The first piezometers in geotechnical engineering were open wells or standpipes (sometimes called Casagrande piezometers) installed into an aquifer. A Casagrande piezometer will typically have a solid casing down to the depth of interest, and a slotted or screened casing within the zone where water pressure is being measured. The casing is sealed into the drillhole with clay, bentonite or concrete to prevent surface water from contaminating the groundwater supply. In an unconfined aquifer, the water level in the piezometer would not be exactly coincident with the water table specially when vertical component of flow velocity is significant. In a confined aquifer under artesian conditions, the water level in the piezometer indicates the pressure in the aquifer, but not necessarily the water table. Piezometer wells can be much smaller in diameter than production wells, and a 5 cm diameter standpipe is common.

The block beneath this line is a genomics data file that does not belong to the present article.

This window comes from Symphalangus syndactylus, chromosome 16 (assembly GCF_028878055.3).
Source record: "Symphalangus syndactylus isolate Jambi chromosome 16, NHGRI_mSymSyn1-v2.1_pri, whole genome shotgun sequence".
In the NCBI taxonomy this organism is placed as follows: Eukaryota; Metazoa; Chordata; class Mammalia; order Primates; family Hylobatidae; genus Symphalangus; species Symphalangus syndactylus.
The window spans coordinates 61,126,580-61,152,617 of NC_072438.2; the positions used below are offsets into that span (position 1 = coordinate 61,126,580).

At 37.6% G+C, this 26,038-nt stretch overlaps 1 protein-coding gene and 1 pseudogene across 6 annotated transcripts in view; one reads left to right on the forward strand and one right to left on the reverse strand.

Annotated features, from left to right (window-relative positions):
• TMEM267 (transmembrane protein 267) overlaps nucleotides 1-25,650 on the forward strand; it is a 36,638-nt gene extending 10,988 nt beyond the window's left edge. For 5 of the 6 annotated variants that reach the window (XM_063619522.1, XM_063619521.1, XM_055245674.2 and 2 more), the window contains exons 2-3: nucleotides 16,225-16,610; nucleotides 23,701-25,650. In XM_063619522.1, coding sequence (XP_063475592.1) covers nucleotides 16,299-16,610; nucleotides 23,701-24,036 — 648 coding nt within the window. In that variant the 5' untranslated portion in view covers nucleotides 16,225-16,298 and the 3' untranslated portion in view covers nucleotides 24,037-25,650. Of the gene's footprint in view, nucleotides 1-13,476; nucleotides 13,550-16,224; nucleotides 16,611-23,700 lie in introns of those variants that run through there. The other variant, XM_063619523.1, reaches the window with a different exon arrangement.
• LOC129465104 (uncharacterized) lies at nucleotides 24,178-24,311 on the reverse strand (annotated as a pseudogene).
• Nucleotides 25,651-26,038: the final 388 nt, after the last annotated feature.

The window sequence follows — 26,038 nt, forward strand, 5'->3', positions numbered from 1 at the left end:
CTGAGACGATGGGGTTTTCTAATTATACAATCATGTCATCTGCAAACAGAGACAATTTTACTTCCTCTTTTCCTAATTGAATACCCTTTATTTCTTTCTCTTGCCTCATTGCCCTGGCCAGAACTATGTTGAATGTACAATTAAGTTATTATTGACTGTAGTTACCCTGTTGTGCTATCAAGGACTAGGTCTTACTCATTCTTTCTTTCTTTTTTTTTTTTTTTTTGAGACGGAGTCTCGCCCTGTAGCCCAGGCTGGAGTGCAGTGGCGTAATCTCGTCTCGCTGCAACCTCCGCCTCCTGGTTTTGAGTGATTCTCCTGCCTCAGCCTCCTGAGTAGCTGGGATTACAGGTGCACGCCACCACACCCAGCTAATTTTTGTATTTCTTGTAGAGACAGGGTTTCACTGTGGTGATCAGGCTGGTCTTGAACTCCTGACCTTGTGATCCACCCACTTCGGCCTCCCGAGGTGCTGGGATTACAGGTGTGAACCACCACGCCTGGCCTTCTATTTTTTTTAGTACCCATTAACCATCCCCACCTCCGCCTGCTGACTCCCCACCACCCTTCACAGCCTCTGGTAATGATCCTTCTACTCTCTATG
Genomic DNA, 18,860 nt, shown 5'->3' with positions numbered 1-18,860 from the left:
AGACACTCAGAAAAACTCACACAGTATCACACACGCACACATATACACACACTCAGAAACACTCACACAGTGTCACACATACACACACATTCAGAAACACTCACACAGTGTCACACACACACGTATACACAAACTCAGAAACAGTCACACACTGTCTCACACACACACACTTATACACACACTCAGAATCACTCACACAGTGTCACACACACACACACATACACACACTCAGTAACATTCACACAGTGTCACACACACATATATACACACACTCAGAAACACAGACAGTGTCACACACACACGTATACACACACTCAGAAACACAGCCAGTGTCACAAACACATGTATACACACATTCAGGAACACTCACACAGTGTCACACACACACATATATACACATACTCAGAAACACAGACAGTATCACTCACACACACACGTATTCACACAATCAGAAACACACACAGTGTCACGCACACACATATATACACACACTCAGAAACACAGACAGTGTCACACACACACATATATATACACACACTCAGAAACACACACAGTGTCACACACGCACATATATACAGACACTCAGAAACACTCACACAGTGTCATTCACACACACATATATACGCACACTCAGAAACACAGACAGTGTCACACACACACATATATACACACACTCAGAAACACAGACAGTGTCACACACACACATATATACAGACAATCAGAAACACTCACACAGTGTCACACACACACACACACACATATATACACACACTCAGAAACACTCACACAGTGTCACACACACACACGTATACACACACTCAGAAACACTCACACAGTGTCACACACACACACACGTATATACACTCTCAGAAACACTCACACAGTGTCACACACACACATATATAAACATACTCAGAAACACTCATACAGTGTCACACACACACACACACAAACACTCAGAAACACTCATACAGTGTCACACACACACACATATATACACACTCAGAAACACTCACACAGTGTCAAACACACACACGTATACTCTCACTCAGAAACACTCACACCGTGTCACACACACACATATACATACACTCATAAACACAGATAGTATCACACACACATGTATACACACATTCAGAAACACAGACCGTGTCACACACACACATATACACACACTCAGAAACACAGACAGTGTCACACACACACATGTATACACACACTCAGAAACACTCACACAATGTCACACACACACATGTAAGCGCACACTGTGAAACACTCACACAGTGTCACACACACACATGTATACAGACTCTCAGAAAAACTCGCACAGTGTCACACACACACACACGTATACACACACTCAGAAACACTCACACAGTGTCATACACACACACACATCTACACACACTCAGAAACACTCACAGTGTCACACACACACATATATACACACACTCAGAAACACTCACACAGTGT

Piezometers in durable casings can be buried or pushed into the ground to measure the groundwater pressure at the point of installation. The pressure gauges (transducer) can be vibrating-wire, pneumatic, or strain-gauge in operation, converting pressure into an electrical signal. These piezometers are cabled to the surface where they can be read by data loggers or portable readout units, allowing faster or more frequent reading than is possible with open standpipe piezometers.
Link to report of this instrument: SPIE